Nov 24 2013

Developing sentence lengths for effect and using semi colons- Rewriting animal farm in first person

The text:

All that year the animals worked like slaves. But they were happy in their
work; they grudged no effort or sacrifice, well aware that everything that
they did was for the benefit of themselves and those of their kind who
would come after them, and not for a pack of idle, thieving human beings.

Throughout the spring and summer they worked a sixty-hour week, and in
August Napoleon announced that there would be work on Sunday afternoons
as well. This work was strictly voluntary, but any animal who absented
himself from it would have his rations reduced by half. Even so, it was
found necessary to leave certain tasks undone. The harvest was a little
less successful than in the previous year, and two fields which should
have been sown with roots in the early summer were not sown because the
ploughing had not been completed early enough. It was possible to foresee
that the coming winter would be a hard one.

The windmill presented unexpected difficulties. There was a good quarry of
limestone on the farm, and plenty of sand and cement had been found in one
of the outhouses, so that all the materials for building were at hand. But
the problem the animals could not at first solve was how to break up the
stone into pieces of suitable size. There seemed no way of doing this
except with picks and crowbars, which no animal could use, because no
animal could stand on his hind legs. Only after weeks of vain effort did
the right idea occur to somebody-namely, to utilise the force of gravity.
Huge boulders, far too big to be used as they were, were lying all over
the bed of the quarry. The animals lashed ropes round these, and then all
together, cows, horses, sheep, any animal that could lay hold of the
rope–even the pigs sometimes joined in at critical moments–they dragged
them with desperate slowness up the slope to the top of the quarry, where
they were toppled over the edge, to shatter to pieces below. Transporting
the stone when it was once broken was comparatively simple. The horses
carried it off in cart-loads, the sheep dragged single blocks, even Muriel
and Benjamin yoked themselves into an old governess-cart and did their
share. By late summer a sufficient store of stone had accumulated, and
then the building began, under the superintendence of the pigs.

My version:

First person, writing in the style of an animal, the animal that I have
chosen to write in the style of is a sheep, because they are loyal to
Napoleon and I wondered how it would feel like to them, as the usual
story reflects a negative attitude towards Napoleon, and there is a
dramatic irony that you know what they are up to; but in this text you
don’t- anyway here it is:

Throughout the year we worked, like slaves, on shorter supplies than usual;
yet with brighter spirits than one would have had around Jones’ time as we
knew who ran the farm. Each extra effort of hard work put into the year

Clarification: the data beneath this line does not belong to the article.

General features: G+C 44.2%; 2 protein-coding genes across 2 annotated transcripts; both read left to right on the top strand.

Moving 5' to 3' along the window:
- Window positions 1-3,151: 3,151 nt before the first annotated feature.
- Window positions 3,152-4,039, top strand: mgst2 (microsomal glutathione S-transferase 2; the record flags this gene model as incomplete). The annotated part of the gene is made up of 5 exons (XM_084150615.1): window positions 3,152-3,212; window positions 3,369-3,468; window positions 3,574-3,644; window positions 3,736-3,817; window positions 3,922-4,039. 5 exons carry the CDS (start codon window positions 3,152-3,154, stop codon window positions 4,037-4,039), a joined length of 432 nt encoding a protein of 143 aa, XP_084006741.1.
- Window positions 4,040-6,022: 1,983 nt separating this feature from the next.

did not feel as if it were going to waste, but going towards our survival
and the building of the windmill. Or at least that was what I thought it
should have felt, yet all of my fellow comrades felt as if the food that
we were getting was not sufficient enough to get us through the year. Yet
it must have been for Napoleon’s help and planning made sure that we would
finish our work; and a least it was better than it was with Jones in charge.

Working hard was already taking its toll on me, a long week, which at the
end announced a voluntary Sunday afternoon working day. This was all too
much for me. As much as I enjoyed contributing to the windmill, too much
was too much. The really hard workers such as Boxer persisted to
carry out the Sunday work without hesitation. Unfortunately those who did
not carry out the ‘Voluntary’ task would have their rations shortened to
half, so it looked like that was what I would have to do, work. We could
all tell that this winter was going to be rough. Cold. With a lot still
too have done in the year, we were not entirely finished; the harvest not
complete, with two fields not sown with the roots that they were meant to
have. Now my comrades and I would have to settle down for the winter which
was possible to foresee as a hard one.

Our work on the windmill was extremely hard, as the fact that we could not
stand on our hind legs meant that one could not simply carry the stone up from
the quarry to where the windmill was being built. This meant that a task
that should have been easy -as we had the resources on site- was made into
a hard task that took us longer than it would have otherwise. Yet our brainy
pigs thought up a solution to this, we took out a cart and helped Muriel and
Benjamin into a cart and with the rest of the animals straining to pull the
boulders that we had harnessed with ropes, up to the top of the hill. Here
the clever part that had been thought of was to let the boulders fall and
smash into hand sized pieces that would be easily carried to the windmill
site. This was a laborious task, yet it meant following the rules of animalism
-‘No animal shall walk on its hind legs’
so everyone felt that what we had done was contributing and in a way that
would not break rules. Especially from the help and ‘supporting’ eyes of the
dogs and pigs, observing the work in progress.

In all of the critical moments, I would be struggling to haul a great chunk
of rock up the last steep part of the climb up to the top, with other cows
and sheep helping, where we would find ourselves slipping. There to help us
through the panic and madness Boxer would persistently push until we would
be clear of the hill. Boxer’s courageous effort lightened my spirits to
remember how hardworking animals are compared, and how superior we were
to humans. And I carried on our Sunday tasks, for the extra rations, until
late summer, when everyone collectively had accumulated a sufficient amount
of stone.